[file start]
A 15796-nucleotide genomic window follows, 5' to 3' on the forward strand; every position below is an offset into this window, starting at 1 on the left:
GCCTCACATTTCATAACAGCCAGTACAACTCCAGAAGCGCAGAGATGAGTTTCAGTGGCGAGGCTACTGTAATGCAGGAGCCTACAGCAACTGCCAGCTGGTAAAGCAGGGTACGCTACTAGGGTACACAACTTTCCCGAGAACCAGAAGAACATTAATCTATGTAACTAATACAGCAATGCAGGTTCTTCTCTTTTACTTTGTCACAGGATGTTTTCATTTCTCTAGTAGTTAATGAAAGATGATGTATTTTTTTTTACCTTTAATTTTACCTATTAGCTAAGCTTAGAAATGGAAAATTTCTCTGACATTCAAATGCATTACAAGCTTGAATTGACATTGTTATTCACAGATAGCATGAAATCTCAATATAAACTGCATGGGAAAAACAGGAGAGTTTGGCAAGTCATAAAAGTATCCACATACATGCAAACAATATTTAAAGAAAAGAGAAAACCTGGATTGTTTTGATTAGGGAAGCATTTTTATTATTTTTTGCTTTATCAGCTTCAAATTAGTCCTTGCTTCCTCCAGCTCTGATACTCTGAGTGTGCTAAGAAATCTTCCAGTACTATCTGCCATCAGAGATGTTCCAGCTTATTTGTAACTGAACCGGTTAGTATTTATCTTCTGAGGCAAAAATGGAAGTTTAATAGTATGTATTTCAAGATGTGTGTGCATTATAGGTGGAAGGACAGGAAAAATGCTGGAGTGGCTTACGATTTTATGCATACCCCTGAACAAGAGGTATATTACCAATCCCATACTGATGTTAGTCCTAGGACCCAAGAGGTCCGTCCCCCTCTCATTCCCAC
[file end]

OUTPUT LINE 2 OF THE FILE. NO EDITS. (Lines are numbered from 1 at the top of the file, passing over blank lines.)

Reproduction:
GCCTCACATTTCATAACAGCCAGTACAACTCCAGAAGCGCAGAGATGAGTTTCAGTGGCGAGGCTACTGTAATGCAGGAGCCTACAGCAACTGCCAGCTGGTAAAGCAGGGTACGCTACTAGGGTACACAACTTTCCCGAGAACCAGAAGAACATTAATCTATGTAACTAATACAGCAATGCAGGTTCTTCTCTTTTACTTTGTCACAGGATGTTTTCATTTCTCTAGTAGTTAATGAAAGATGATGTATTTTTTTTTACCTTTAATTTTACCTATTAGCTAAGCTTAGAAATGGAAAATTTCTCTGACATTCAAATGCATTACAAGCTTGAATTGACATTGTTATTCACAGATAGCATGAAATCTCAATATAAACTGCATGGGAAAAACAGGAGAGTTTGGCAAGTCATAAAAGTATCCACATACATGCAAACAATATTTAAAGAAAAGAGAAAACCTGGATTGTTTTGATTAGGGAAGCATTTTTATTATTTTTTGCTTTATCAGCTTCAAATTAGTCCTTGCTTCCTCCAGCTCTGATACTCTGAGTGTGCTAAGAAATCTTCCAGTACTATCTGCCATCAGAGATGTTCCAGCTTATTTGTAACTGAACCGGTTAGTATTTATCTTCTGAGGCAAAAATGGAAGTTTAATAGTATGTATTTCAAGATGTGTGTGCATTATAGGTGGAAGGACAGGAAAAATGCTGGAGTGGCTTACGATTTTATGCATACCCCTGAACAAGAGGTATATTACCAATCCCATACTGATGTTAGTCCTAGGACCCAAGAGGTCCGTCCCCCTCTCATTCCCAC